10 Surefire Ways to Stand Out to an Employer

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By Lisa Hutchinson

Topics: Job Search


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10-Surefire-Ways-to-Standout-to-an-Employer.jpgWith the amount of competition for great jobs, making the effort to stand out to an employer is very important. While it may feel overwhelming, there are ten ways you can put yourself above the competition and draw the attention of recruiters.

1. Have a Strong Online Presence

One of the very first things a prospective employer will do before making a hiring decision is look you up online. Your online presence can say a lot about your personality and general suitability for the work environment. Being conscious of the way you present yourself online can be a good way to make a great first impression.

2. Target Your Cover Letters to the Job

Employers can tell when the cover letter you’ve submitted is the same one you submit everywhere. Without clear signs that you’ve tailored your cover letter to the specific job, the employer won’t believe you’re invested in the specific job you’ve applied for. Write a cover letter that’s unique to each and every job you apply for.

3. Show Personality in Your Cover Letter

While your cover letter should always be professional, it’s important to remember that prospective employers go through hundreds of letters for a single job posting. A letter that demonstrates your personality can help you stand out from the rest.

4. Quantify Your Achievements with Facts

You can go on and on in in your resume about all the great things you accomplished without making a real impact. To improve your resume, include facts, figures, and numbers to back up your assertions demonstrate you’ve achieved quantifiable results that could be a benefit in the role for which you’ve applied.

5. Make a Great First Impression

Employers are only human—the first impression they have of you is going to stick, regardless of how the actual interview proceeds. Making a good first impression is one of the best ways you can stand out, and that means looking professional and excited to meet the individual you’re interviewingwith.

6. Do Your Research Beforehand

Employers are looking for candidates who are invested in the role. If they can tell you don’t know much the about the position, they’re going to have a hard time believing you really want the job. You should always preface your application and interview with extensive research into the company, what they do, and what they’re looking for.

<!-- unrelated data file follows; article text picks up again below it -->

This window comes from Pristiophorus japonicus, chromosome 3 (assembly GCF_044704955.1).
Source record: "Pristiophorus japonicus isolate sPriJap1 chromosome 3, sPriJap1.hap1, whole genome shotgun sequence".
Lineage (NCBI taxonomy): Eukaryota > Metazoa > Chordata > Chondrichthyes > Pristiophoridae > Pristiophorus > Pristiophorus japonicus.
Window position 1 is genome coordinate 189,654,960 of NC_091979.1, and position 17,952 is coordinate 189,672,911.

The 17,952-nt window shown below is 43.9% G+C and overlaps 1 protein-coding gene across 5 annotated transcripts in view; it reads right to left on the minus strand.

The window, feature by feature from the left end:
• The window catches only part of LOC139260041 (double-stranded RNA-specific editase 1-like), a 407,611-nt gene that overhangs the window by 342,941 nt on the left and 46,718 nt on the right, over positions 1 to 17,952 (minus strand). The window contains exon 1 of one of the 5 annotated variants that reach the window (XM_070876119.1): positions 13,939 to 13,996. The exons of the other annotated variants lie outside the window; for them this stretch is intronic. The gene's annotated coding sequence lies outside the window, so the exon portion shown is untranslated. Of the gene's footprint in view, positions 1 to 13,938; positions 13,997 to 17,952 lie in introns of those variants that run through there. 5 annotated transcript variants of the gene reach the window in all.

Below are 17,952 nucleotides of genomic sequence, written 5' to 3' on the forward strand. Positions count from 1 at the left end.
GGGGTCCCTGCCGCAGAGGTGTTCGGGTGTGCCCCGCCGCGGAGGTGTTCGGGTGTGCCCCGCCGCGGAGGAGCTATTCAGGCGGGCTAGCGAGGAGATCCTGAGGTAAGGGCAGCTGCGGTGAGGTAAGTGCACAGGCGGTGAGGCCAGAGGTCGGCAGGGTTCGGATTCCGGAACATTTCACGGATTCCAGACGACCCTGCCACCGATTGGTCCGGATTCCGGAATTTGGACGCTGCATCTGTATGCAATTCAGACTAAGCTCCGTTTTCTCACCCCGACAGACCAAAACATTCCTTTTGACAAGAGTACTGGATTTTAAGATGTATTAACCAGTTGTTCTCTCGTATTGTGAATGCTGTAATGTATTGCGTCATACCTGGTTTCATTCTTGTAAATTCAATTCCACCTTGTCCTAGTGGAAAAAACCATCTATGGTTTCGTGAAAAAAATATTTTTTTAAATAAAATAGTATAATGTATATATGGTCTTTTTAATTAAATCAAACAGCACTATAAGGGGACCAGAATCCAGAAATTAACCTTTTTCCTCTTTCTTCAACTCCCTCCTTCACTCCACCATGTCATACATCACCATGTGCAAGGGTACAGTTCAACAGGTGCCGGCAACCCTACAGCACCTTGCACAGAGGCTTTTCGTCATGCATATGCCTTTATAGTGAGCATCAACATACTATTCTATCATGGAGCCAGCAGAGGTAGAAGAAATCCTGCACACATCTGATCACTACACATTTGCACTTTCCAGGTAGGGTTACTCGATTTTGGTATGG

7. Be Positive, Interested, and Engaged

The attitude you display when meeting someone can go along way. Interviewers have reported that they are most impressed by individuals who demonstrate three things during an interview: positivity, interest, and engagement. Individuals who display these characteristics stand out to an employer as candidates who would fit in well in a team environment.

8. Ask Interesting Questions

At the end of the interview, it’s customary for the interviewers to ask if you have any questions. This is not a formality—interviewers are looking to see if you’ve prepared for the meeting and are willing to engage on a meaningful level with the company. Avoid surface questions that require a yes or no answer. Instead, ask complex questions that will impress the employer.

9. Offer Creative Suggestions

Employers love to see individuals who are confident in their abilities. In your research on the company and the role, make a note of any areas for improvement you’ve identified. Making suggestions in the interview won’t just help you stand out to an employer—it also showcases what you could bring to the role.

10. Always Follow Up

Following up on your application or your interview is a relatively simple thing you can do that will leave a big impression. In fact, failing to follow up is one of the worst job searching mistakes you could make. Following up tells the employer you’re not only invested in the role, but you’re also a courteous individual who is good at communication.

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Lisa Hutchinson

I started with Liberty Staffing in 2004 as the Regional Business Manager of the London office. I have over 20 years of experience in the customer service and retail sectors, as well as leadership experience including Store Management, People Development and Recruiting. In 2016, our London location moved to a larger office in order to accommodate growth of our business, which included adding a Clerical Division.

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